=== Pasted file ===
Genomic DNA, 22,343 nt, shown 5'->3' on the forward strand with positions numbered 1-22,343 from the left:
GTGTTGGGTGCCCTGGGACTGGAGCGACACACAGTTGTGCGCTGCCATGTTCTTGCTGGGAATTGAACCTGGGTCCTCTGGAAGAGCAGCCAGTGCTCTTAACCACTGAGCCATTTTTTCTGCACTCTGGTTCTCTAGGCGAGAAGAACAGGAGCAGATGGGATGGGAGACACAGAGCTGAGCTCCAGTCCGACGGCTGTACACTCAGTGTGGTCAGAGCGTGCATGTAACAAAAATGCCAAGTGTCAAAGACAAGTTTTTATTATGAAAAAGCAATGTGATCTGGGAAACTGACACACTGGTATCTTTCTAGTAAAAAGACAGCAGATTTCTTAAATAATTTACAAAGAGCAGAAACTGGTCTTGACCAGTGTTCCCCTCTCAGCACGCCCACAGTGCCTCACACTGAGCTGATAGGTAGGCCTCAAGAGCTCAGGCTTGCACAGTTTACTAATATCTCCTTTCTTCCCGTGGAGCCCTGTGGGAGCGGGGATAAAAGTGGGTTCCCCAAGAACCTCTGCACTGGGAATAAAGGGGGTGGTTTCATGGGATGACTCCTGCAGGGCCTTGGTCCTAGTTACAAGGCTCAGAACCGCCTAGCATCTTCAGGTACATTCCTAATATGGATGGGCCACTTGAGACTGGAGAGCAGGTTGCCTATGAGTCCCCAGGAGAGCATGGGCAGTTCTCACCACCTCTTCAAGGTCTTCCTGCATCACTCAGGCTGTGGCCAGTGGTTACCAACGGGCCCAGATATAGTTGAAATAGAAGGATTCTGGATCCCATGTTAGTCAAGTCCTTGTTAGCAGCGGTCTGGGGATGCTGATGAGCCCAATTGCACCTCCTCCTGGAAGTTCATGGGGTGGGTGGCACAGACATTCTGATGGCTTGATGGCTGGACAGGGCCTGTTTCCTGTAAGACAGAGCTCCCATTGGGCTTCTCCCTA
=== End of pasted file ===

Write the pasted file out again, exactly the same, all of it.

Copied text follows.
Genomic DNA, 22,343 nt, shown 5'->3' on the forward strand with positions numbered 1-22,343 from the left:
GTGTTGGGTGCCCTGGGACTGGAGCGACACACAGTTGTGCGCTGCCATGTTCTTGCTGGGAATTGAACCTGGGTCCTCTGGAAGAGCAGCCAGTGCTCTTAACCACTGAGCCATTTTTTCTGCACTCTGGTTCTCTAGGCGAGAAGAACAGGAGCAGATGGGATGGGAGACACAGAGCTGAGCTCCAGTCCGACGGCTGTACACTCAGTGTGGTCAGAGCGTGCATGTAACAAAAATGCCAAGTGTCAAAGACAAGTTTTTATTATGAAAAAGCAATGTGATCTGGGAAACTGACACACTGGTATCTTTCTAGTAAAAAGACAGCAGATTTCTTAAATAATTTACAAAGAGCAGAAACTGGTCTTGACCAGTGTTCCCCTCTCAGCACGCCCACAGTGCCTCACACTGAGCTGATAGGTAGGCCTCAAGAGCTCAGGCTTGCACAGTTTACTAATATCTCCTTTCTTCCCGTGGAGCCCTGTGGGAGCGGGGATAAAAGTGGGTTCCCCAAGAACCTCTGCACTGGGAATAAAGGGGGTGGTTTCATGGGATGACTCCTGCAGGGCCTTGGTCCTAGTTACAAGGCTCAGAACCGCCTAGCATCTTCAGGTACATTCCTAATATGGATGGGCCACTTGAGACTGGAGAGCAGGTTGCCTATGAGTCCCCAGGAGAGCATGGGCAGTTCTCACCACCTCTTCAAGGTCTTCCTGCATCACTCAGGCTGTGGCCAGTGGTTACCAACGGGCCCAGATATAGTTGAAATAGAAGGATTCTGGATCCCATGTTAGTCAAGTCCTTGTTAGCAGCGGTCTGGGGATGCTGATGAGCCCAATTGCACCTCCTCCTGGAAGTTCATGGGGTGGGTGGCACAGACATTCTGATGGCTTGATGGCTGGACAGGGCCTGTTTCCTGTAAGACAGAGCTCCCATTGGGCTTCTCCCTA